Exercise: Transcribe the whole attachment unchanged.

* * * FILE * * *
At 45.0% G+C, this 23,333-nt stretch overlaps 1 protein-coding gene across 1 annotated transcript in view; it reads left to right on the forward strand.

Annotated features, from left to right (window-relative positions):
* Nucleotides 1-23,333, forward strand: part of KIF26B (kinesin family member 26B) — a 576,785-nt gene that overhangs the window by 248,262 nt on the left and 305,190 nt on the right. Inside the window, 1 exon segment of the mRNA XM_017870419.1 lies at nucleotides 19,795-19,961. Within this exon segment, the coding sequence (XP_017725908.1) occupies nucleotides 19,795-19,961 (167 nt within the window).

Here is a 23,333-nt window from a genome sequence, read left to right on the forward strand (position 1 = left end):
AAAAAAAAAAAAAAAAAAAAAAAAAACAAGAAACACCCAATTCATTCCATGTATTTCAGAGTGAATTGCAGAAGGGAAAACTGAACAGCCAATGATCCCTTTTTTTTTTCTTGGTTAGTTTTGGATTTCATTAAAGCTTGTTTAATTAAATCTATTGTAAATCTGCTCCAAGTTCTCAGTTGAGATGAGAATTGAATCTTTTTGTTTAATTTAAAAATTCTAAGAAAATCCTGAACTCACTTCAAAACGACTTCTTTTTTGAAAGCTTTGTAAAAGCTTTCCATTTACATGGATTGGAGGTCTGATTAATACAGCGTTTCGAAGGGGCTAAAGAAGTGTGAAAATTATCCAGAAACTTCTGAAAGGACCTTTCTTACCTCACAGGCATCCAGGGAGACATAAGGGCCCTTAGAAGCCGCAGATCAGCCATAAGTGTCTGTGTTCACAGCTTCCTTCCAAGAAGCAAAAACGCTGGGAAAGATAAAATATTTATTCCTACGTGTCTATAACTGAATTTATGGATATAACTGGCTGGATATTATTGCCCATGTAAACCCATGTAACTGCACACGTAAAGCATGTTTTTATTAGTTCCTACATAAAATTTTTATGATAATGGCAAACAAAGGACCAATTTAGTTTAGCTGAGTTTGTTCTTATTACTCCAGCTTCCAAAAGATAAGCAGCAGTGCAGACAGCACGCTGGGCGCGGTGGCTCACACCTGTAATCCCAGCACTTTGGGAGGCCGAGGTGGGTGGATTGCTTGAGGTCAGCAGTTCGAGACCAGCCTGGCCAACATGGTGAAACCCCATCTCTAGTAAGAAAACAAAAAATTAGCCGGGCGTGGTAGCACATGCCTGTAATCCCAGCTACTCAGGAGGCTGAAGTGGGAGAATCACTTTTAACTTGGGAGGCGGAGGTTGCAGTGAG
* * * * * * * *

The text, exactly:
At 45.0% G+C, this 23,333-nt stretch overlaps 1 protein-coding gene across 1 annotated transcript in view; it reads left to right on the forward strand.

Annotated features, from left to right (window-relative positions):
* Nucleotides 1-23,333, forward strand: part of KIF26B (kinesin family member 26B) — a 576,785-nt gene that overhangs the window by 248,262 nt on the left and 305,190 nt on the right. Inside the window, 1 exon segment of the mRNA XM_017870419.1 lies at nucleotides 19,795-19,961. Within this exon segment, the coding sequence (XP_017725908.1) occupies nucleotides 19,795-19,961 (167 nt within the window).

Here is a 23,333-nt window from a genome sequence, read left to right on the forward strand (position 1 = left end):
AAAAAAAAAAAAAAAAAAAAAAAAAACAAGAAACACCCAATTCATTCCATGTATTTCAGAGTGAATTGCAGAAGGGAAAACTGAACAGCCAATGATCCCTTTTTTTTTTCTTGGTTAGTTTTGGATTTCATTAAAGCTTGTTTAATTAAATCTATTGTAAATCTGCTCCAAGTTCTCAGTTGAGATGAGAATTGAATCTTTTTGTTTAATTTAAAAATTCTAAGAAAATCCTGAACTCACTTCAAAACGACTTCTTTTTTGAAAGCTTTGTAAAAGCTTTCCATTTACATGGATTGGAGGTCTGATTAATACAGCGTTTCGAAGGGGCTAAAGAAGTGTGAAAATTATCCAGAAACTTCTGAAAGGACCTTTCTTACCTCACAGGCATCCAGGGAGACATAAGGGCCCTTAGAAGCCGCAGATCAGCCATAAGTGTCTGTGTTCACAGCTTCCTTCCAAGAAGCAAAAACGCTGGGAAAGATAAAATATTTATTCCTACGTGTCTATAACTGAATTTATGGATATAACTGGCTGGATATTATTGCCCATGTAAACCCATGTAACTGCACACGTAAAGCATGTTTTTATTAGTTCCTACATAAAATTTTTATGATAATGGCAAACAAAGGACCAATTTAGTTTAGCTGAGTTTGTTCTTATTACTCCAGCTTCCAAAAGATAAGCAGCAGTGCAGACAGCACGCTGGGCGCGGTGGCTCACACCTGTAATCCCAGCACTTTGGGAGGCCGAGGTGGGTGGATTGCTTGAGGTCAGCAGTTCGAGACCAGCCTGGCCAACATGGTGAAACCCCATCTCTAGTAAGAAAACAAAAAATTAGCCGGGCGTGGTAGCACATGCCTGTAATCCCAGCTACTCAGGAGGCTGAAGTGGGAGAATCACTTTTAACTTGGGAGGCGGAGGTTGCAGTGAG